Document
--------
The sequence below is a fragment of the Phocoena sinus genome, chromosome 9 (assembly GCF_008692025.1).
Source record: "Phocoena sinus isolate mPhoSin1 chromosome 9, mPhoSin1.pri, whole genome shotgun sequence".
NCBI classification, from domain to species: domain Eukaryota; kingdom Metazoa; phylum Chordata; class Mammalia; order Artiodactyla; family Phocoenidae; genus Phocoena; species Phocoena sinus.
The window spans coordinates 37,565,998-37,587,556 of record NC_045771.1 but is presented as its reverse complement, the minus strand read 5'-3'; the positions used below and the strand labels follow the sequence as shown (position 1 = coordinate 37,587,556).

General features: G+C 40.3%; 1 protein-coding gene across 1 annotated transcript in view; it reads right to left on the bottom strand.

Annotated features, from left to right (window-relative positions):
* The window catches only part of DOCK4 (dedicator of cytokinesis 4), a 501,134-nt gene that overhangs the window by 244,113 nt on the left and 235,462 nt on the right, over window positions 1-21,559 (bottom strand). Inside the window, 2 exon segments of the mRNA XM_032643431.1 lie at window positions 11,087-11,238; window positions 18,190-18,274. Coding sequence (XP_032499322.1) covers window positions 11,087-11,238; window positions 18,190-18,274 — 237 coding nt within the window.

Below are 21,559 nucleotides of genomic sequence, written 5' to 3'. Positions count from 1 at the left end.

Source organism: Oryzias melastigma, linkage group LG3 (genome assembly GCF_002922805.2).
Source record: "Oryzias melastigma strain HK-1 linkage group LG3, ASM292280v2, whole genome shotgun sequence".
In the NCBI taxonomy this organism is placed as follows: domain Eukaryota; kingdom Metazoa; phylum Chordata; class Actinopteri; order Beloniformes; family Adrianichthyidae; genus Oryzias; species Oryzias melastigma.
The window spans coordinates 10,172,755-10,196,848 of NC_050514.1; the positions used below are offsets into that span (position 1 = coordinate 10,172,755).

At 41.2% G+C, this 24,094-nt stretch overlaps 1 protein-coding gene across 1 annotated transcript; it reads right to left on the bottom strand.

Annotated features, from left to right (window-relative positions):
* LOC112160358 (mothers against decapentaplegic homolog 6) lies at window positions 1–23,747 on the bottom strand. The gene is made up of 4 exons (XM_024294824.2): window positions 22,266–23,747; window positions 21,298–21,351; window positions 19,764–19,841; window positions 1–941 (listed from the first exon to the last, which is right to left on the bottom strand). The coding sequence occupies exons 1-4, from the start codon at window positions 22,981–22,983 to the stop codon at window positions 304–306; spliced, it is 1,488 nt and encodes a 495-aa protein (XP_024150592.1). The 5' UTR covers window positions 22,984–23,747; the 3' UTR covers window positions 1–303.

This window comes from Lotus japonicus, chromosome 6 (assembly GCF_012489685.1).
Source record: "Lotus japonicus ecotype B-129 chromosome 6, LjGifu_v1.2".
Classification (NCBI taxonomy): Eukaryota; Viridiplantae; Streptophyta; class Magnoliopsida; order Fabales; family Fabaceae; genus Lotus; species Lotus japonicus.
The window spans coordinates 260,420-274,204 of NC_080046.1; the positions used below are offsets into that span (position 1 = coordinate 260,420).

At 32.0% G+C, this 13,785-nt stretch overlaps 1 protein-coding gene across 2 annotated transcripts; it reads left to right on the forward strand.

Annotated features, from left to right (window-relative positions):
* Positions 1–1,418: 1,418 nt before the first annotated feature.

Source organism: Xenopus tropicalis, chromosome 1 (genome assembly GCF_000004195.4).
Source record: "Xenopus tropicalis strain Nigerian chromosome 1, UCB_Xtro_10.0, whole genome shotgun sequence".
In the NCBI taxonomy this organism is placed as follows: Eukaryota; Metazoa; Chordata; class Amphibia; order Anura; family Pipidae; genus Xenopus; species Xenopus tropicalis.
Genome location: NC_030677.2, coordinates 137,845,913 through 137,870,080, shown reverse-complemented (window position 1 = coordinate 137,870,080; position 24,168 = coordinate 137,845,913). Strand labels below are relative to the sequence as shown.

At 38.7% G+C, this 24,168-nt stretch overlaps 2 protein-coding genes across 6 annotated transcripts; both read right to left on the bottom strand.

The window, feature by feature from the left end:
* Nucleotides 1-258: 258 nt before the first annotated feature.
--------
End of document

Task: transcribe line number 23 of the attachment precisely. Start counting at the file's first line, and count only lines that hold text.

Source organism: Xenopus tropicalis, chromosome 1 (genome assembly GCF_000004195.4).